Local residents among those working to launch brand-new political party in Utah
May 30, 2018 01:06PM
● By Carl Fauver
Members of the United Utah party tweaked their group’s constitution during their state convention. (Richard Davis)
By Carl Fauver | firstname.lastname@example.org
Although the United States’ political process has been completely dominated by two parties for as long as anyone can remember, that’s not the only way things are done around the world.
Canada, France, Germany and many other countries have more than two viable parties. But that has simply never gotten much traction here in America, where third-party candidates are normally thought of as nothing more than “spoilers,” who siphon away votes from either the Democrat or Republican.
But an upstart group of Utahns — including several Taylorsville residents — is working now to change that.
“I’ve been involved with both major parties in the past, but in recent years they have both become too extreme,” said United Utah Party Chairman Richard Davis. “(United Utah party members) are trying to find a more moderate, centrist home, where extremists are not dominating. We first brainstormed this idea in 2016, before the presidential election. We want to be able to discuss politics in a civil manner.”
You can count Taylorsville resident Marc Warwood among those who likes what he has heard from the new party so far.
“I heard about (the United Utah Party) from a friend and then saw party members registering people to vote outside a grocery store,” he said. “I’ve never had a party affiliation. In fact, I’m 52 years old and have never voted before. But I am not a (President Donald) Trump supporter, and I’m upset (Sen. Orrin) Hatch stayed in office so long. So, when they started explaining how the party supports term limits, I decided to join.”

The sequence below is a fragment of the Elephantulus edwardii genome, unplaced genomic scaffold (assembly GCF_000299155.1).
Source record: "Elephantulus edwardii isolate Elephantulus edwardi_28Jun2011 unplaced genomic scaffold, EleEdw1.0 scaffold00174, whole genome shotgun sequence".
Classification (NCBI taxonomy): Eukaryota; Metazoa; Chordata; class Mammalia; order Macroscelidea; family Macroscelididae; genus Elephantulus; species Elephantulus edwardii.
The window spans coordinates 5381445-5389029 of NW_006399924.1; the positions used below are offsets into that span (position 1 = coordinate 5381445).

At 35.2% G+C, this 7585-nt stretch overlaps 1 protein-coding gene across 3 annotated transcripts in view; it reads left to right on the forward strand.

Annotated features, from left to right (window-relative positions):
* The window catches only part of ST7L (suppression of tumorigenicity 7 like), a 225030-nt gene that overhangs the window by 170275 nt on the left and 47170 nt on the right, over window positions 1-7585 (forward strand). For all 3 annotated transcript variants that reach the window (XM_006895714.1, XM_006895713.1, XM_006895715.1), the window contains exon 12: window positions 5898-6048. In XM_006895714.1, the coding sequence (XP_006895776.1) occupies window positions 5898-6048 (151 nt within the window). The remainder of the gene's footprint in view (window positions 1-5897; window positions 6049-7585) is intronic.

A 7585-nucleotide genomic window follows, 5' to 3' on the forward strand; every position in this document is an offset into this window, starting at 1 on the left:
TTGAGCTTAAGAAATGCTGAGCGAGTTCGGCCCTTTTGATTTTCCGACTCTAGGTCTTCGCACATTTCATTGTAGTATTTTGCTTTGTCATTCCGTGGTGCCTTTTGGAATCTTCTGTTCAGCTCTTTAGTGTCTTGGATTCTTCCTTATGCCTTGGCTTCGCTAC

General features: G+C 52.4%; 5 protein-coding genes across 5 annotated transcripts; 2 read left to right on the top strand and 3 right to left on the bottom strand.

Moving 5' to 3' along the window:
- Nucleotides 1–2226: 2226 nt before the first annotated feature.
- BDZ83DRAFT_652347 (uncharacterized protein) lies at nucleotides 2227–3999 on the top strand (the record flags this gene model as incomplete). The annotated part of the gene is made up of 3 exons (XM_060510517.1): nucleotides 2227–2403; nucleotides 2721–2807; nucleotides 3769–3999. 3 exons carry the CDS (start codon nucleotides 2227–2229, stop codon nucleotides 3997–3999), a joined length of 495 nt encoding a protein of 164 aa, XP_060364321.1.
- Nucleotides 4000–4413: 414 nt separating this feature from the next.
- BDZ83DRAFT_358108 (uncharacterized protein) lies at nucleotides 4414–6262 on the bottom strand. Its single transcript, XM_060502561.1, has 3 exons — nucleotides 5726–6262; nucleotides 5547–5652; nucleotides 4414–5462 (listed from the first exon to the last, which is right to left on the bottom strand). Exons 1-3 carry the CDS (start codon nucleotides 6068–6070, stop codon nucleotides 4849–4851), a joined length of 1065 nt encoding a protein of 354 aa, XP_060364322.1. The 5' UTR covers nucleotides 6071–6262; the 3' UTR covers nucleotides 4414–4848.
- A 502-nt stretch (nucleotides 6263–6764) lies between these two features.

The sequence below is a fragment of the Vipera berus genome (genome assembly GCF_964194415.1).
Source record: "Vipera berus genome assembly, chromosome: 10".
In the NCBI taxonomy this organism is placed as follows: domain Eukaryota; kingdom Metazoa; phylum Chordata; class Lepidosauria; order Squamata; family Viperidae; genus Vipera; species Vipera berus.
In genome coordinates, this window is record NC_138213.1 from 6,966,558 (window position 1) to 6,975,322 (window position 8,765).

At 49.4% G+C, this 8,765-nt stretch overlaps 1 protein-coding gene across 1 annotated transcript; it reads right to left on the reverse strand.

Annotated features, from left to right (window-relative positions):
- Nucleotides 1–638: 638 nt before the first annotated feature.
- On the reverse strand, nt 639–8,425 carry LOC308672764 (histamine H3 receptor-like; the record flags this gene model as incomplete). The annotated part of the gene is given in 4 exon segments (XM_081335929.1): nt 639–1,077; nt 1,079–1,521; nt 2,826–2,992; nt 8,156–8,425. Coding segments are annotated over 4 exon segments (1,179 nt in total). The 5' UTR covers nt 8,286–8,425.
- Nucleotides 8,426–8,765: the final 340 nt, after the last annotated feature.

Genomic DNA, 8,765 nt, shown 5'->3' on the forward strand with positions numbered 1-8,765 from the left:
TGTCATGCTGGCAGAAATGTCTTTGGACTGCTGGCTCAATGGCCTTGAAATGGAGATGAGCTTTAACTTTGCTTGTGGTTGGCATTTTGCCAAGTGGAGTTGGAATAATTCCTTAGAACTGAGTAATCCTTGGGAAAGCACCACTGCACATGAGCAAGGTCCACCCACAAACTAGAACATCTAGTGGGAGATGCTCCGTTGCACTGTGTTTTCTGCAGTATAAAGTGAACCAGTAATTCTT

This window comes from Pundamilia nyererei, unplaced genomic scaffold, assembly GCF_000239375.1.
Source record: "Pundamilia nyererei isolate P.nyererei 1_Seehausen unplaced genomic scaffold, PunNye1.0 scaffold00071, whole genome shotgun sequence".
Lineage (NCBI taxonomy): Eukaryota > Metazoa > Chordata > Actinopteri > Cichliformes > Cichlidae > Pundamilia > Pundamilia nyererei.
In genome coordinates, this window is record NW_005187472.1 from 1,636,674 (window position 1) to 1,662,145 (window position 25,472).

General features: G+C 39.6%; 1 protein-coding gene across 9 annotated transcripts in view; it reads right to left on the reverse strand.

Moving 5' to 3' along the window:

United Utah Party officials said they are purposely trying to remain as non-ideological as possible to allow people to feel comfortable join the party. Their positions are flexible on hot-button issues such as gun control and abortion.
“But we are firmly in support of term limits for elected officials and campaign finance reform,” said United Utah Party Executive Director Nils Bergeson. “I’ve always been in the middle of the political spectrum, and I know a lot of other Utahns are as well. It may take us a few election cycles to become truly viable. But for how long we have been organizing the party, I feel we’ve made real progress.”
Bergeson is responsible for the day-to-day operations of the United Utah Party, including working with candidates on their campaigns. The Cache County native has represented the United States abroad, first as a Peace Corps volunteer, then as a foreign service officer with the United States Agency for International Development.
He is also the published children's author of the “MAGNIFICENT GLASS GLOBE” book series.
“The United Utah Party is working to create a political environment that allows us to return to civil and productive discussion of divisive issues,” Bergeson said. “We are aware of many other states that are doing this also. There has been talk of holding some kind of national summit, where the different states can share ideas. But for now, our concentration is strictly on Utah.”
In March, more than 900 people attended United Utah Party caucuses in 10 counties across the state, from St. George to Vernal to Logan. The following month, about 100 of those people attended the United Utah state convention in Midvale, while another 100 or more were connected to — and voted — during the proceeding through satellite connections across the state.
“We have candidates running in 19 separate races this November,” Davis said. “We have candidates in three of the four national House of Representatives’ races, along with 15 state legislative contests and for a seat on the Utah County Commission.”
United Utah Party officials said their focus between now and the fall will be to hold fundraisers, encourage more people to join the party and demonstrate that political discourse can once again be “civil, inspiring and uplifting.”
As one of a handful of Taylorsville residents who are now official members of the United Utah Party, Warwood said, “I like what they are doing.
“We need to change the way candidates are chosen and get away from career politicians,” he added. “I travel around Utah a lot. Particularly in rural areas, it is abundantly clear people are independent, not loyal to the Democratic or Republican parties. That’s why I believe the United Utah Party will succeed as an alternative.”